Board action resulted from a comprehensive six-month study of the advantages and disadvantages of merging the two universities in response to a Maryland Joint Chairmen’s directive. Based on the study, the board concluded that a structured collaboration between UMB and UMD would yield more success than a merger.

This statement, made as part of a new collaborative arrangement announced March 1st in Maryland, speaks volumes about the fatally flawed Barer Commission proposal to fold Rutgers-Camden in Rowan University.  In Maryland, a public process, based on research and evaluation, lead to a decision that few can object to.

The two Maryland universities are quite different than those affected in New Jersey.  As part of the same university system and as already established research institutions, a merger was at least imaginable. But evaluators took another approach. And look at what is expected from the collaboration:  “…we are establishing this special new working relationship so that we can magnify the scale and impact of our education, research, and commercialization,” says UMD President Wallace Loh.”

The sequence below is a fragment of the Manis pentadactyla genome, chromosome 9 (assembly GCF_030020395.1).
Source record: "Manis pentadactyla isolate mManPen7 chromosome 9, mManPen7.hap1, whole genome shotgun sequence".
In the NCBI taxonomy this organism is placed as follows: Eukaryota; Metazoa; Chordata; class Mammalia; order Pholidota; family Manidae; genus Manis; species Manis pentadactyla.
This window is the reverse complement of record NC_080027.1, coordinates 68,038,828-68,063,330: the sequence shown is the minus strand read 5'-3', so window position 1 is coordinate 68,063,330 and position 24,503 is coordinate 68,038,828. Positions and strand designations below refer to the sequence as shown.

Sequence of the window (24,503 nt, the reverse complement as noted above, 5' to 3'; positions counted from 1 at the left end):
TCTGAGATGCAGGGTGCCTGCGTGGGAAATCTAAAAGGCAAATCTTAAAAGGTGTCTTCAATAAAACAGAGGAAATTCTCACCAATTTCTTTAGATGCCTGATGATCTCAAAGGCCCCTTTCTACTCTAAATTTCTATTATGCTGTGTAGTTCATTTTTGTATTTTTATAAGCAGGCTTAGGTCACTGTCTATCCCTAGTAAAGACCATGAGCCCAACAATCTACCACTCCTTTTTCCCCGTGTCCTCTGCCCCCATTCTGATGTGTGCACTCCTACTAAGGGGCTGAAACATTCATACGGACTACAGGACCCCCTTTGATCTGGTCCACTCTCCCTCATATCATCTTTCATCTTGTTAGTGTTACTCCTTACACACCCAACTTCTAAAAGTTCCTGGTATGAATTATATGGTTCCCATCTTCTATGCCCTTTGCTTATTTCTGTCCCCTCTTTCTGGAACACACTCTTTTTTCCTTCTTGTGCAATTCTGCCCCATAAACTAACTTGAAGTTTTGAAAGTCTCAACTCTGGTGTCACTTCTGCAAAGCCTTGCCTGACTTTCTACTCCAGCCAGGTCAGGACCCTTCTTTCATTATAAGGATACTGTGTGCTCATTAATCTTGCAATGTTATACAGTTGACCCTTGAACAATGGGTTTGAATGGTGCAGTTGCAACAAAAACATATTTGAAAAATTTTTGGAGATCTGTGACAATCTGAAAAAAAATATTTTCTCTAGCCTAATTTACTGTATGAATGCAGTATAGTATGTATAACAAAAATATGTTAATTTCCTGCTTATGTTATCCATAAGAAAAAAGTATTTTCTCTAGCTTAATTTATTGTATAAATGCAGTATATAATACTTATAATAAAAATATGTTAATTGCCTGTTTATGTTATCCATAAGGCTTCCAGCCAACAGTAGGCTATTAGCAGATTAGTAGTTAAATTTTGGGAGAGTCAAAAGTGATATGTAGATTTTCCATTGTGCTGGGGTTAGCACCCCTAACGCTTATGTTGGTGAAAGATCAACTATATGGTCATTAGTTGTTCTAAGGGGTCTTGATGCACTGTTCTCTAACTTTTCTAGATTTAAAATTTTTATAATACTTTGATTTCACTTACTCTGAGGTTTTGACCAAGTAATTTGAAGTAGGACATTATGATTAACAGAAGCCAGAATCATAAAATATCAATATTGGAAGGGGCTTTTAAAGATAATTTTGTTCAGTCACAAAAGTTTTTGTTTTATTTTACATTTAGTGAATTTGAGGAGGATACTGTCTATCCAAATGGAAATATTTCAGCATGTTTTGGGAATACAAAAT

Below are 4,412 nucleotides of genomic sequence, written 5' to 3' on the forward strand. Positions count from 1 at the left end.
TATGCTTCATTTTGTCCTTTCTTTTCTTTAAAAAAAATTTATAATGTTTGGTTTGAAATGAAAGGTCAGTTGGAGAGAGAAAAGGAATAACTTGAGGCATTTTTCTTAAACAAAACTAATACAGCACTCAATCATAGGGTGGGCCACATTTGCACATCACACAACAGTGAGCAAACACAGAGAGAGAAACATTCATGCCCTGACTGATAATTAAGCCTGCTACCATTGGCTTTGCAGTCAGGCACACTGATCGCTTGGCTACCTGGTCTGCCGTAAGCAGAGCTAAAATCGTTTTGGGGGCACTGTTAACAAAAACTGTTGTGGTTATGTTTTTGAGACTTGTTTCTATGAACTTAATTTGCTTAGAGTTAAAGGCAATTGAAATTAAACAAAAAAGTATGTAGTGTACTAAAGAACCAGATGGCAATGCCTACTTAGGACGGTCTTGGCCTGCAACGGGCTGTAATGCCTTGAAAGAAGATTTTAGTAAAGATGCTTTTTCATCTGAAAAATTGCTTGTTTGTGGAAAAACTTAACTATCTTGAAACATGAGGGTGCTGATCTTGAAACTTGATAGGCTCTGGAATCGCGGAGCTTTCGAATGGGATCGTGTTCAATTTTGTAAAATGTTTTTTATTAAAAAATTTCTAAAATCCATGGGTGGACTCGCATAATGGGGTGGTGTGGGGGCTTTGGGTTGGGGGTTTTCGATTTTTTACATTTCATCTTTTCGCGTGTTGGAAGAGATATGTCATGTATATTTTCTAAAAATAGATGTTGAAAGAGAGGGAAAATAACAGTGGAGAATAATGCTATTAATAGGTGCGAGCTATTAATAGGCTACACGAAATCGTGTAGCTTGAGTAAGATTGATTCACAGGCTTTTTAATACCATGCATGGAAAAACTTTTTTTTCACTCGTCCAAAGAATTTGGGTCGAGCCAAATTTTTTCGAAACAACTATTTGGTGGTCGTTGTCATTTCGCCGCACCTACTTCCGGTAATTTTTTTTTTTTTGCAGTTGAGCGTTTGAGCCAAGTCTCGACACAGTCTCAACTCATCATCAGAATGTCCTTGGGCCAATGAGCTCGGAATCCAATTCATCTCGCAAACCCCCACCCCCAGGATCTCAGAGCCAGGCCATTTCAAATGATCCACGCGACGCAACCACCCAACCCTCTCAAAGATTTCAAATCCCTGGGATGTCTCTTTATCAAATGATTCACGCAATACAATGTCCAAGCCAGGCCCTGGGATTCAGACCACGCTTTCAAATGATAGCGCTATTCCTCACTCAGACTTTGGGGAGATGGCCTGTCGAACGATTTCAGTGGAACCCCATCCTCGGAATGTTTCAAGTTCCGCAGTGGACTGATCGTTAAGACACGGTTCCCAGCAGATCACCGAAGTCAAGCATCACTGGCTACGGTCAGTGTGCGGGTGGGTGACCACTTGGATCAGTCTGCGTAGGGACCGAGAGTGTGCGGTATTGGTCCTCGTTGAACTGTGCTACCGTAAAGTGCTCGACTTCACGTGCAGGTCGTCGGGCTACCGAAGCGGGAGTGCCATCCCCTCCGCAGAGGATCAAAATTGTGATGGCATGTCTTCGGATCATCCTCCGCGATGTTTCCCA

Among the benefits cited from collaboration are:

  • Combining the research efforts at the Institute for Bioscience and Biotechnology Research-a joint UMB-UMD institute-at the Universities at Shady Grove (USG) in Montgomery County with new educational programs in health, law, human services and STEM (science, technology, engineering, mathematics), business, and the social sciences. USG is one of the university system’s two higher education regional centers.
  • Developing new educational offerings and activities including the University of Maryland Scholars Program, through which students from each institution will engage in research led by faculty at the other institution.
  • Implementing a process to facilitate joint appointments and joint grant submissions.

Sounds a lot like the goals set forth for South Jersey. We don’t need to imitate Maryland’s programs. What we need to do, to achieve mutually agreed on goals to advance higher education, is to get serious about how best to aggregate resources.  The case for merger has not been made. Let the argument for collaboration deepen.